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S African rhino rustlers tackled using satellite horn implants

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Rhinos in South Africa have been fitted with tracker bugs implanted in their horns, in an attempt by game wardens to frustrate poachers. Powdered rhino horn is much in demand in the Far East, where it is considered an aid to a gentleman's boudoir prowess.

The BBC reports that five rhinos residing in the Mafikeng Game Reserve in South Africa's Northwest province have been lojacked thus far. The tracking devices, like most of their type, use GPS satnav location and pass data to game wardens via mobile-phone masts.

However, unlike typical systems attached to dangerous yet potentially lucrative wild animals - for instance these, fastened to ocean-going crocodiles by the late reptile-bothering stingray heart-prong tragedy celeb Steve Irwin - the perissodactyl monitoring kit is internally mounted.

Reportedly the electronics are fitted by "drilling a small hole" in the inert dead bit of the prized horn.

"There are a number of alarms that can be programmed: one for excessive movement, so if the rhino starts running, and another that goes off if the rhino sleeps for longer than six hours, which is abnormal," rhino-minder parkie Rusty Hustler told the Beeb.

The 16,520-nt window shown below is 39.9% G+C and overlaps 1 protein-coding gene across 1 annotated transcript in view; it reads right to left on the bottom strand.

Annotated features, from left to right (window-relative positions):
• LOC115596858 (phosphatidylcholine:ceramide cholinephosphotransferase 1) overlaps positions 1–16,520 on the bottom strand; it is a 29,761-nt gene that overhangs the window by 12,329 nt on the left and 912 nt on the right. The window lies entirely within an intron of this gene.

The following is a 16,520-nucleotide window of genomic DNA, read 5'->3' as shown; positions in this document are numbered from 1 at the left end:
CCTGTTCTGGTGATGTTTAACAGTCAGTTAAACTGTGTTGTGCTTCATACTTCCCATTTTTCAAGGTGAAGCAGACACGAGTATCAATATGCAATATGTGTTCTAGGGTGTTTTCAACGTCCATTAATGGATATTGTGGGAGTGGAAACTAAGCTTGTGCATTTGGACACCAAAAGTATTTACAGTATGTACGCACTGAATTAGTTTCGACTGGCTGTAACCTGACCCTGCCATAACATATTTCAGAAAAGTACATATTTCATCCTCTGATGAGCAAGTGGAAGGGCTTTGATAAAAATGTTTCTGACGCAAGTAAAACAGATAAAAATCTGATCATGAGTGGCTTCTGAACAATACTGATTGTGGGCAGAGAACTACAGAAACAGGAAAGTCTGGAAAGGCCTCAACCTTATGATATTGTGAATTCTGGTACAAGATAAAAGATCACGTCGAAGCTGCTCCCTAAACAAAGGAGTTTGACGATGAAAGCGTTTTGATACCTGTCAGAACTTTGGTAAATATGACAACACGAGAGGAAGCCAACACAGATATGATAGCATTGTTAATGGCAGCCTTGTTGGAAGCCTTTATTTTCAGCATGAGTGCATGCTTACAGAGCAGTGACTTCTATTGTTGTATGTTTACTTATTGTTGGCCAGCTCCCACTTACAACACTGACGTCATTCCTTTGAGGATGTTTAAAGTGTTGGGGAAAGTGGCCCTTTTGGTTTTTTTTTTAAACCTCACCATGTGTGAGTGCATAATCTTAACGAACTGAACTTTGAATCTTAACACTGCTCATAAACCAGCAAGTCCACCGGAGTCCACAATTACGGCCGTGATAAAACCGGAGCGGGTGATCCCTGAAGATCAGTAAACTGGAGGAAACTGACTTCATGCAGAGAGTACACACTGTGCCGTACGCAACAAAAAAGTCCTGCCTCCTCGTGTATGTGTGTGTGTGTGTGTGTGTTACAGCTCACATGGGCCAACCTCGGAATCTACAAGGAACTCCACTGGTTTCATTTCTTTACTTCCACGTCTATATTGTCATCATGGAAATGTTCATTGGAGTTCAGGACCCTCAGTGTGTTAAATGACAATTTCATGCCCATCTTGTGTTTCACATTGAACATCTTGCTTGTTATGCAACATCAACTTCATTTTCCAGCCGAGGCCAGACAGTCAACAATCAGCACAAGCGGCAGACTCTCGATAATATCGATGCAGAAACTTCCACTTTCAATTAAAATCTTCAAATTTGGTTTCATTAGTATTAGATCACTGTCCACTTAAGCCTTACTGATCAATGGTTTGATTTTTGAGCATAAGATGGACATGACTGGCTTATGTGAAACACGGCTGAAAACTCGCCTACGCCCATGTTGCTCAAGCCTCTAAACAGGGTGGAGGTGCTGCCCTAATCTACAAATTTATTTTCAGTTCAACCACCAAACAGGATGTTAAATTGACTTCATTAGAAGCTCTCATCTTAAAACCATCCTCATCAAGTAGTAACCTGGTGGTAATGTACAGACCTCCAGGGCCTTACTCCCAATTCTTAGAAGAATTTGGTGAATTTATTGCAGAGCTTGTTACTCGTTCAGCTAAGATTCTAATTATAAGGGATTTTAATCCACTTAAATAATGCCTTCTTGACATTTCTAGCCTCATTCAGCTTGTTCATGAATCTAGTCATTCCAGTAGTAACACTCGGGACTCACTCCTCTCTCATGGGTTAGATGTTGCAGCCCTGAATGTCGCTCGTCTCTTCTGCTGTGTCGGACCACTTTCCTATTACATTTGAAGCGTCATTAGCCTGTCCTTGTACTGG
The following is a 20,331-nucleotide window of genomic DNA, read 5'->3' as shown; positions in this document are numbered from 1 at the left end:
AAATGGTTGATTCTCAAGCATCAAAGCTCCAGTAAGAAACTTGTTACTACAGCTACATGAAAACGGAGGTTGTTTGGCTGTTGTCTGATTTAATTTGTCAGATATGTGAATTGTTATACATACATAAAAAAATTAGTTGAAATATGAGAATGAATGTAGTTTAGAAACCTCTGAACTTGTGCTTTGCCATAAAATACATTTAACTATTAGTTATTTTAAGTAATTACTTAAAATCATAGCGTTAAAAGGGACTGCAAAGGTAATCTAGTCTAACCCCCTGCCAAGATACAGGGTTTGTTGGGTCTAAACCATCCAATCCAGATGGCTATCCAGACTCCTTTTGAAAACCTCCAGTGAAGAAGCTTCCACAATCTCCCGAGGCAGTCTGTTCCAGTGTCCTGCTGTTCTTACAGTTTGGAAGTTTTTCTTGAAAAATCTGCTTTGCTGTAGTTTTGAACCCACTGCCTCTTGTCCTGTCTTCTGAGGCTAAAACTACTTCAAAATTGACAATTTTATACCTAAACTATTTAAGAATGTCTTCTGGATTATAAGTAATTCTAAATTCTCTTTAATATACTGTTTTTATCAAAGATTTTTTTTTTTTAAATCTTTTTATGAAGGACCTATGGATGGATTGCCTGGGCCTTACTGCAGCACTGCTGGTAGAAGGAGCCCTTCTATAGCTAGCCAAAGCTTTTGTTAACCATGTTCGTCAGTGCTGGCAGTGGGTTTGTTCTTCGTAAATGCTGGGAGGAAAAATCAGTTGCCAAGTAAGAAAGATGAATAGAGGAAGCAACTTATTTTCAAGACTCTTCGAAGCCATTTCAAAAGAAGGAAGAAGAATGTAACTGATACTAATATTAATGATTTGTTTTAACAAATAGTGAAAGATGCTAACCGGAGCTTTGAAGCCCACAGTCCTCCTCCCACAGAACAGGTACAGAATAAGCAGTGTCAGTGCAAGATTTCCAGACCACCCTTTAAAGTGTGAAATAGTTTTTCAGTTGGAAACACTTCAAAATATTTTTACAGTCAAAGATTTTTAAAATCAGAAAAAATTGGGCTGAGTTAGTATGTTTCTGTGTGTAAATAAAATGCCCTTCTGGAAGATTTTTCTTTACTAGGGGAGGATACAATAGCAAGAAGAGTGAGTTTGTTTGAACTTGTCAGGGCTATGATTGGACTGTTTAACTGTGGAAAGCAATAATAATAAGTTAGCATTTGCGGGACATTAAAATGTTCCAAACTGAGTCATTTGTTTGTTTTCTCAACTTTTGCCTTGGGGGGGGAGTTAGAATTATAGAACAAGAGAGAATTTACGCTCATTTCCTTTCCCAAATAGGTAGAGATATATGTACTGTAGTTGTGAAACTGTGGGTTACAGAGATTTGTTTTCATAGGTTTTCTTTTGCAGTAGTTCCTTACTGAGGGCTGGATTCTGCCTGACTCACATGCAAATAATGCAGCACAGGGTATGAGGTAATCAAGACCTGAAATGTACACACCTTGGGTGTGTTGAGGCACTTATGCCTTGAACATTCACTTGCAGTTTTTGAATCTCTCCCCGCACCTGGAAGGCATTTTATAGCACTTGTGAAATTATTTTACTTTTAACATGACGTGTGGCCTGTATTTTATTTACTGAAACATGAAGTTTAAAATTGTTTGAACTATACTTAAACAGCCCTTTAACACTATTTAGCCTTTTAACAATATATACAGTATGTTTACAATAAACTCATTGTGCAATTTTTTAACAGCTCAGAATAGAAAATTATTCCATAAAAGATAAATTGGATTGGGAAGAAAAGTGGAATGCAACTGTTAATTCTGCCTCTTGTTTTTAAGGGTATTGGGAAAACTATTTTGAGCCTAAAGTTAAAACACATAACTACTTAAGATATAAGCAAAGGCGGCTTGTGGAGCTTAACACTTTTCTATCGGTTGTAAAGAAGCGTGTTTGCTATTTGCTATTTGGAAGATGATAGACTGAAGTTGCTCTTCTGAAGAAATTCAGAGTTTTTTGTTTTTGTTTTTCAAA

It seems that it's also possible to set up a "virtual fence" type setup which will alert Hustler and his colleagues should one of their horny charges stray outside the park - or allow pursuit of crooks fleeing with ill-gotten horns.

Of course, murderous hornsnatcher rhino rustlers would need to be rather lacking in tech-savvy - certainly following the BBC report - not to immediately wrap their booty in tinfoil or place it in a metallic container. Wardens would still know that something was amiss due to the cessation of signals from the devices, but would be unable to track the aphrodisiac-peddling malefactors as they fled the scene.

That said, Hustler and his fellow rhino-minders apparently have a fast-responding "reaction" squad able to deploy at speed the instant they get an alert. This no-doubt heavily armed parkie SWAT team might well overtake fleeing perissodactyl poachers even if they had disabled their bugged swag somehow.

Truly savvy villains might choose instead to spoof the bugs' GPS systems by generating fake satellite signals from a commercial simulator unit - though there are ways for a competent bug designer to counter such meddling.

According to the Beeb, Hustler and his fellow parkies intend to chip up many more of their animal chums in coming months. ®

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